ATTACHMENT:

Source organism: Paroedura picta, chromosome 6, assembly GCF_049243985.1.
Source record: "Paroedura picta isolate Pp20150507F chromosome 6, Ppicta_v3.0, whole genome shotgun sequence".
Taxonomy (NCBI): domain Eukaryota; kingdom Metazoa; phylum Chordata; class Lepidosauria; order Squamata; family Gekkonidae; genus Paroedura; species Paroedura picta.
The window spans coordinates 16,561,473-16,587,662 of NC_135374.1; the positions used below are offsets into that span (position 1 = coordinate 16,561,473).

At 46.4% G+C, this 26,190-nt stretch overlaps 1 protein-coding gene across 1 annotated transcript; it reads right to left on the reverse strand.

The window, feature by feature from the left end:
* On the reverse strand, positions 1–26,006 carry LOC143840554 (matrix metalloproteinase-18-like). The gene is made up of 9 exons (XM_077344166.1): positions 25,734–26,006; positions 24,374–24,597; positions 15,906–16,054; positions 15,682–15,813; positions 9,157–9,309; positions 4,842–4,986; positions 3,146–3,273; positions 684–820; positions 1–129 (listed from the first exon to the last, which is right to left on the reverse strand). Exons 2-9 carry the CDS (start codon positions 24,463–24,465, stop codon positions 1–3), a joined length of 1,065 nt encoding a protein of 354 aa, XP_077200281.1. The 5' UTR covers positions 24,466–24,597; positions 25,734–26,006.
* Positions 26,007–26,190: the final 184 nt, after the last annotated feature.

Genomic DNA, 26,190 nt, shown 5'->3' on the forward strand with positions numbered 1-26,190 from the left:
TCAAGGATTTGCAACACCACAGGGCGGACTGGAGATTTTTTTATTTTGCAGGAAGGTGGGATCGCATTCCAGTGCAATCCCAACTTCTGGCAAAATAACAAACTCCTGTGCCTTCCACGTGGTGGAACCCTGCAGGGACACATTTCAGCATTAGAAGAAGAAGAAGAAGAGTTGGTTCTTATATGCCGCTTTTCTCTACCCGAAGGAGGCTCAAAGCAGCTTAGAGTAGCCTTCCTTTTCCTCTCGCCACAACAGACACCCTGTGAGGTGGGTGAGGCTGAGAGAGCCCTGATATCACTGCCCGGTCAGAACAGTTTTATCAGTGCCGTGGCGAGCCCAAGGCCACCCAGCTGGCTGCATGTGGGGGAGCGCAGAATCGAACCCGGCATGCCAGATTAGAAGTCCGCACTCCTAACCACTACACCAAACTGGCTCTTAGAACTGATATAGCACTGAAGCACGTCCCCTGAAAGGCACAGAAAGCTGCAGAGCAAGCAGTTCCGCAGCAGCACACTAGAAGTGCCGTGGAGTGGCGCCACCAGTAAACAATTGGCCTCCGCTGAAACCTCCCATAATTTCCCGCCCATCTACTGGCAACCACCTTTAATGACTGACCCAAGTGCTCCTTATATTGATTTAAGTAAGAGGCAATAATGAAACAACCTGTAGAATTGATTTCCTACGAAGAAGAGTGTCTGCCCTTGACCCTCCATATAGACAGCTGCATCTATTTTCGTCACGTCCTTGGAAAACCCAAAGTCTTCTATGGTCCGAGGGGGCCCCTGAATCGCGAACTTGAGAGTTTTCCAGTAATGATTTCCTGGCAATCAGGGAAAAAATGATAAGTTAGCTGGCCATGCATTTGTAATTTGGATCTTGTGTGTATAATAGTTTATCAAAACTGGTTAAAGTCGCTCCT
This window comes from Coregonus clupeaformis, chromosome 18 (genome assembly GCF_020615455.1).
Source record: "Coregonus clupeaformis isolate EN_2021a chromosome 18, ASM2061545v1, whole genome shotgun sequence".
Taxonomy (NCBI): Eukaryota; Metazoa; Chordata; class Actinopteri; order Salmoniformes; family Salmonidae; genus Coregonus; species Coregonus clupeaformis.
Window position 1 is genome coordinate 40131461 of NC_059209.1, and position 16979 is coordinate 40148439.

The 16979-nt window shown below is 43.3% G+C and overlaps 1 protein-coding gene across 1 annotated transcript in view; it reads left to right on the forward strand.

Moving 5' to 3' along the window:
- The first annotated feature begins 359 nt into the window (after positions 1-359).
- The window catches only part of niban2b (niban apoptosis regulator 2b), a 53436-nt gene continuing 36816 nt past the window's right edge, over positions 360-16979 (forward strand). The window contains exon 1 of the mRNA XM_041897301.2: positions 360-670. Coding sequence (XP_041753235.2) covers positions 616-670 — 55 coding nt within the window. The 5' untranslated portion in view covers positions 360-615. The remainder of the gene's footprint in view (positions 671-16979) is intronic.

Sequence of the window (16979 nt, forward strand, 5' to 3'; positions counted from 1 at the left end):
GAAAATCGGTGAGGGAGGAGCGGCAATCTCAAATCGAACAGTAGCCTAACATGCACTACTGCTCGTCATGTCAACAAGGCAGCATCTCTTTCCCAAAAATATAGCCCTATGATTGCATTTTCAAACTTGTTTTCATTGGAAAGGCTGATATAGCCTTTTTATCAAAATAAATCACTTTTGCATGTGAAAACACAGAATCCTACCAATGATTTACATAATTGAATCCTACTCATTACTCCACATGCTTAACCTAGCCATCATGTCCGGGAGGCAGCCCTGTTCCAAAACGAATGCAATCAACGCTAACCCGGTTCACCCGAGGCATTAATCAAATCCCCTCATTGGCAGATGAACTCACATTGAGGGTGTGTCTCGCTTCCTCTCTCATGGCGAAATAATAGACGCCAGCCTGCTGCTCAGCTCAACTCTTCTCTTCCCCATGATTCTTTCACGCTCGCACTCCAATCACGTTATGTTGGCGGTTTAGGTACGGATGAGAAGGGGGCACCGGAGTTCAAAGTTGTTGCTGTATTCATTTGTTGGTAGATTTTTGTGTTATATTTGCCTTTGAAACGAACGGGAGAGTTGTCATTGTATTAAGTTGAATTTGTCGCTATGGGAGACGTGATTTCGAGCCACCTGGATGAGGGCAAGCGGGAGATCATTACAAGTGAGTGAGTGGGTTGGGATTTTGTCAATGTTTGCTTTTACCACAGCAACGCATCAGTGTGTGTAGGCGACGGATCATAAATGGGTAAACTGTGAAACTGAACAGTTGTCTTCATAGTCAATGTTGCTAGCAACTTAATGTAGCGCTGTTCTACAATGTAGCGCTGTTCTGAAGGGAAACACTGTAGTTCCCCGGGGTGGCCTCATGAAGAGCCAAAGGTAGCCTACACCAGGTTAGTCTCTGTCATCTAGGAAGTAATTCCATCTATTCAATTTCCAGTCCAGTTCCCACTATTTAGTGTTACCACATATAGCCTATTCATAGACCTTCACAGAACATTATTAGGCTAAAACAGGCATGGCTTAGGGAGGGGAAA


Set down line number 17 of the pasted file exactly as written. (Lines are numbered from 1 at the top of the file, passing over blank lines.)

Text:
- The first annotated feature begins 359 nt into the window (after positions 1-359).